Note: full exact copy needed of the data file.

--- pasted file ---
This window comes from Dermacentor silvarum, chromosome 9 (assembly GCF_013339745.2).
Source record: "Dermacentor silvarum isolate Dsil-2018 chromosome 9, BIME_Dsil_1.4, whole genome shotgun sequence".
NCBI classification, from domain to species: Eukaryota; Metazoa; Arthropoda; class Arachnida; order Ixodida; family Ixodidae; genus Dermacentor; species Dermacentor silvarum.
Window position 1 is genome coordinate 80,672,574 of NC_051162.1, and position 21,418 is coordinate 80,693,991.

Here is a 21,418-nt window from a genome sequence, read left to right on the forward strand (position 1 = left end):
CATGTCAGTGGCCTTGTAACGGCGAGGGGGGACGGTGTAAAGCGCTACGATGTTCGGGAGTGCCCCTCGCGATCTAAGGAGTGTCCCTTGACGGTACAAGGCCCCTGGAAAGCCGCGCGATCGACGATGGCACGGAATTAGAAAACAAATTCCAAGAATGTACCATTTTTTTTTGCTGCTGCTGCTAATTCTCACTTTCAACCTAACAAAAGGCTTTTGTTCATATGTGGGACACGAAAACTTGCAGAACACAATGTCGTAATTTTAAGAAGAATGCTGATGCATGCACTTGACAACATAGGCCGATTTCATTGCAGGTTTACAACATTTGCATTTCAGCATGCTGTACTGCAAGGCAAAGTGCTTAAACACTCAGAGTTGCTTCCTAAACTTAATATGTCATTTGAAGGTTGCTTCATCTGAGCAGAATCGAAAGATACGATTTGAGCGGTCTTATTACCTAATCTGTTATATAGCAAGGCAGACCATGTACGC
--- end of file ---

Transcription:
This window comes from Dermacentor silvarum, chromosome 9 (assembly GCF_013339745.2).
Source record: "Dermacentor silvarum isolate Dsil-2018 chromosome 9, BIME_Dsil_1.4, whole genome shotgun sequence".
NCBI classification, from domain to species: Eukaryota; Metazoa; Arthropoda; class Arachnida; order Ixodida; family Ixodidae; genus Dermacentor; species Dermacentor silvarum.
Window position 1 is genome coordinate 80,672,574 of NC_051162.1, and position 21,418 is coordinate 80,693,991.

Here is a 21,418-nt window from a genome sequence, read left to right on the forward strand (position 1 = left end):
CATGTCAGTGGCCTTGTAACGGCGAGGGGGGACGGTGTAAAGCGCTACGATGTTCGGGAGTGCCCCTCGCGATCTAAGGAGTGTCCCTTGACGGTACAAGGCCCCTGGAAAGCCGCGCGATCGACGATGGCACGGAATTAGAAAACAAATTCCAAGAATGTACCATTTTTTTTTGCTGCTGCTGCTAATTCTCACTTTCAACCTAACAAAAGGCTTTTGTTCATATGTGGGACACGAAAACTTGCAGAACACAATGTCGTAATTTTAAGAAGAATGCTGATGCATGCACTTGACAACATAGGCCGATTTCATTGCAGGTTTACAACATTTGCATTTCAGCATGCTGTACTGCAAGGCAAAGTGCTTAAACACTCAGAGTTGCTTCCTAAACTTAATATGTCATTTGAAGGTTGCTTCATCTGAGCAGAATCGAAAGATACGATTTGAGCGGTCTTATTACCTAATCTGTTATATAGCAAGGCAGACCATGTACGC